Ah well - those of us who don't get any invites can still go to the less trendy but still hip Comium-sponsored "FAWEGAM Face of The Gambia" competition, which is a ticketed event instead, and which takes place on Friday.

Monday, September 3, 2007

Reading the Ceiling - A Review

In the slit between my bedroom curtains I see a triangle of sky more grey than blue. [...] I plan to be loose today. But who with?

Ayodele is a young Aku girl growing up in The Gambia. The book starts when, at 18, she has to make a monumental decision: who to lose her virginity to. But it's more than just who she loses it to that is important, it's that she is losing it, rebelling against the strict moral system of her mother's generation where a woman only lost her virginity on her wedding night, to her husband. This sense of rebellion against the rigid structures binding women in place in Gambian society is something that underlies the whole book, always subtly in place, always at the base of all the choices Ayodele makes (or fails to make).

Ayodele has a short-list of possible candidates, and at the beginning of the book we find her running through them in her mind, weighing them against each other. (And the largest mango in my pile? The biggest bonga on my stall?, she asks at one point during the descriptions). It is at this point that the book splits into three, the three possible paths Ayodele's life could take, depending on which choice she makes.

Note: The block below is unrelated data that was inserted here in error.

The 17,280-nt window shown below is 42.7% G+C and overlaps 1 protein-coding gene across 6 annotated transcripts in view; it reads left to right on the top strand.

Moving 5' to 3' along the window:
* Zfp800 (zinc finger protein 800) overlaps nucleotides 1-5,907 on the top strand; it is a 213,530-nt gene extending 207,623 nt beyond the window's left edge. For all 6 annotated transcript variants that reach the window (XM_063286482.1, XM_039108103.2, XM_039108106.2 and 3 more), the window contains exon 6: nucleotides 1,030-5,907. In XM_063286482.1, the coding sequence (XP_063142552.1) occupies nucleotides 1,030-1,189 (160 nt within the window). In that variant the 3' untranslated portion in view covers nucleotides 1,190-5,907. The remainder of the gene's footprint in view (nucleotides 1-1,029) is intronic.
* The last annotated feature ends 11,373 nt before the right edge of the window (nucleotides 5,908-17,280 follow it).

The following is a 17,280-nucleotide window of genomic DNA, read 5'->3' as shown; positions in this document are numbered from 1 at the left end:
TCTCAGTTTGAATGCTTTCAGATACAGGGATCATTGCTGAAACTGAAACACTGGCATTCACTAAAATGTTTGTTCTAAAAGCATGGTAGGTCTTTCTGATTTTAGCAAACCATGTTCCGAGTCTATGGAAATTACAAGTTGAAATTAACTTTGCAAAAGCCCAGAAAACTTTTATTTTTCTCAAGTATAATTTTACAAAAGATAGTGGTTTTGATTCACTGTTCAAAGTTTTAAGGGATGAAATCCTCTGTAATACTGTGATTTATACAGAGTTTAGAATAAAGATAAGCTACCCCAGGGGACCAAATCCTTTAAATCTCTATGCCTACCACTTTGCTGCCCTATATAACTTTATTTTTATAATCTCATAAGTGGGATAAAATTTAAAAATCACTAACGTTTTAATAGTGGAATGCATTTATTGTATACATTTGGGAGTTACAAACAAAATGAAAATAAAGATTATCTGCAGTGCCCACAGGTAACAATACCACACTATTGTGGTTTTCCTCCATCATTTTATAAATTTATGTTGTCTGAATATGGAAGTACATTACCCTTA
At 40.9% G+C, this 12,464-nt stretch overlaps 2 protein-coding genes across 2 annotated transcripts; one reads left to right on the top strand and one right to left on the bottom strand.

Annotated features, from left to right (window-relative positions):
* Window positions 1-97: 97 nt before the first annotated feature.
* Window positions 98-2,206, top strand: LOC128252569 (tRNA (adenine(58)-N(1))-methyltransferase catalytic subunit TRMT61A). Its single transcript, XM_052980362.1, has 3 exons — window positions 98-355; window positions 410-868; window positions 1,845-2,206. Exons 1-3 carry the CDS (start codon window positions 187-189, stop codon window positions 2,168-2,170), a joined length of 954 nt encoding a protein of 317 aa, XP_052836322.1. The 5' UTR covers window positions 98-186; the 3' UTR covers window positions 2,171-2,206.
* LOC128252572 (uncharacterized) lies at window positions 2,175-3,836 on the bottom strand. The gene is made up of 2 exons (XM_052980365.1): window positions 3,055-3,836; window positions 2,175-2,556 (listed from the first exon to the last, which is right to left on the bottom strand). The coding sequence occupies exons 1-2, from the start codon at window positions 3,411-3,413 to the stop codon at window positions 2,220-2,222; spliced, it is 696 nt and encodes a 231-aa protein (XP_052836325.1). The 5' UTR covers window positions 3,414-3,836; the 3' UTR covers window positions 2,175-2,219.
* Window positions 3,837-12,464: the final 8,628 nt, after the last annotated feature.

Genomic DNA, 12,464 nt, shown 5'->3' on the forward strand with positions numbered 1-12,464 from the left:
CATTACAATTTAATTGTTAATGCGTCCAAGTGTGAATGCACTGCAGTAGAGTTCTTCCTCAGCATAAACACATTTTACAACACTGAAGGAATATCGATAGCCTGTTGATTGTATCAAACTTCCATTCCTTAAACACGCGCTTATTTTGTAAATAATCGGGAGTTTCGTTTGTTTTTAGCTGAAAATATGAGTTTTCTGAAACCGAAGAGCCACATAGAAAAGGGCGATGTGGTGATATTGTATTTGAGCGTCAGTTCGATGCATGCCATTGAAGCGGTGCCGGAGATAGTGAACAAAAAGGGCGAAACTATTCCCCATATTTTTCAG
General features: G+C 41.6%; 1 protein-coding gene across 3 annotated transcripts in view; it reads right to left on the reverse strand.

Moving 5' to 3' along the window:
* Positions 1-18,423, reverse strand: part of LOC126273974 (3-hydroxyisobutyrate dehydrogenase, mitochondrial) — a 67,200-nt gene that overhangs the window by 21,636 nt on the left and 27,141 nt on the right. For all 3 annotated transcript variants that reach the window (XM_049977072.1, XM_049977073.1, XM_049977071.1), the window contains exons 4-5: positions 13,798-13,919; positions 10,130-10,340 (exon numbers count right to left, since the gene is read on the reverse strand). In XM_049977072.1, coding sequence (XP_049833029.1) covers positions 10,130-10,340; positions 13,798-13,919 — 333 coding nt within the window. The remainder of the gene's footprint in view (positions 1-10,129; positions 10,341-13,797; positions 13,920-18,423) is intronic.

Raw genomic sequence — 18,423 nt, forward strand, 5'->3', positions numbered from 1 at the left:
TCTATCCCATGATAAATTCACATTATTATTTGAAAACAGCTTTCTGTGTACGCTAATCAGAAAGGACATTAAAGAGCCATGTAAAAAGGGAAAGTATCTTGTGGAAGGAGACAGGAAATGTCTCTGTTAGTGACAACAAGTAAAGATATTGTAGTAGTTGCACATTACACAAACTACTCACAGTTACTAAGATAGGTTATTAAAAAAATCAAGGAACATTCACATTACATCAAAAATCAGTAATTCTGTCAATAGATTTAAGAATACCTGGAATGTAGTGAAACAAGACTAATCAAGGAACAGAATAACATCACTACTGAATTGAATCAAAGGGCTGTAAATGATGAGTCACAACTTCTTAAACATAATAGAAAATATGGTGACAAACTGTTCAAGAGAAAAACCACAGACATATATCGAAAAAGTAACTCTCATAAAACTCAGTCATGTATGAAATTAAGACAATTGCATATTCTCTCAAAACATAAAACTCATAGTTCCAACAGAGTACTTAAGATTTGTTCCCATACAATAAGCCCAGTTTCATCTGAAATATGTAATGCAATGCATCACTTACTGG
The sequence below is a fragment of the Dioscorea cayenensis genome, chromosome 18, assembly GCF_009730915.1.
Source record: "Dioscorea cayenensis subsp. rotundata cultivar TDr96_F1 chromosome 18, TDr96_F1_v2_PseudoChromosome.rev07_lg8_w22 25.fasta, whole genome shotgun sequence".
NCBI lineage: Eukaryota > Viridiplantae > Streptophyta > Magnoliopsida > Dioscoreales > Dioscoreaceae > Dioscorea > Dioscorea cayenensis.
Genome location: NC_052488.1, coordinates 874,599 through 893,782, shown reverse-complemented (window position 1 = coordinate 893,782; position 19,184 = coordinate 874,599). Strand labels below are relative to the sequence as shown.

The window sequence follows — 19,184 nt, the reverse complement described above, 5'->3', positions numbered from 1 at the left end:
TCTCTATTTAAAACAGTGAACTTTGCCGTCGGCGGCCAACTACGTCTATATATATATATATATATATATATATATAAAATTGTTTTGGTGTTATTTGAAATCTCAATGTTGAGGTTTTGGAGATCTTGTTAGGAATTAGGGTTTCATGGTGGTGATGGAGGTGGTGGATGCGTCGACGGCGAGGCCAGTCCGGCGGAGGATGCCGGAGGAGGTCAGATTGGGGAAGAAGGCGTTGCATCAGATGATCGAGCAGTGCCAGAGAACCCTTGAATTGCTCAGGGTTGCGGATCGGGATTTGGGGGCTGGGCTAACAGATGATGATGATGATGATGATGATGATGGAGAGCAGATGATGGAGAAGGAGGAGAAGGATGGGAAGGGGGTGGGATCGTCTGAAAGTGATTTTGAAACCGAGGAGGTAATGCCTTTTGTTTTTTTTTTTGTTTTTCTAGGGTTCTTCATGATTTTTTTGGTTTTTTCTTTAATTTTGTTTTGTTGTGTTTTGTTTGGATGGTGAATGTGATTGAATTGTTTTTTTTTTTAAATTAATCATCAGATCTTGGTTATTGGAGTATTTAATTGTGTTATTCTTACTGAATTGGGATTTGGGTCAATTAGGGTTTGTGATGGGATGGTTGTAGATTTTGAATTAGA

Given the plot of the book, it would have been very easy for it to become nothing more than a cheap gimmick, swamped in righteous sentimentality and a bias for certain choices over others on the author's part. Not so in this case - all the choices Ayodele makes are as valid as any other: there is no preaching, no overbearing moral tone. It is told in the first person, and the storytelling is watertight, and very convincing - the author never gets in the way of her characters, or interferes with them. There is a discipline in the storytelling, and it pays off: Ayodele is ready to step out of the page at any moment, and during her moments of sorrow - and this book, like real life, does not shy away from those - you feel great sympathy for her.

We often think of the choices we make as linked together in a long line, from start to finish, one choice leading to another, which leads to another, and so on until we expire. This view is overly simplistic, and not very realistic. Our choices are more like a web, each choice linked to a hundred other choices, which are linked to a hundred others, the linkages running backward and forward and letting you arrive at different parts of the web via different paths. Dayo, rather than taking the simplistic view here, takes the more complex one: things in one choice-line are echoed in a second one, certain things are repeated in all three lines, even though different choices were made by Ayodele. You find yourself wondering whether this complex interaction between the many choices we (and others) make, are not what we glorify and call Fate (with a capital F).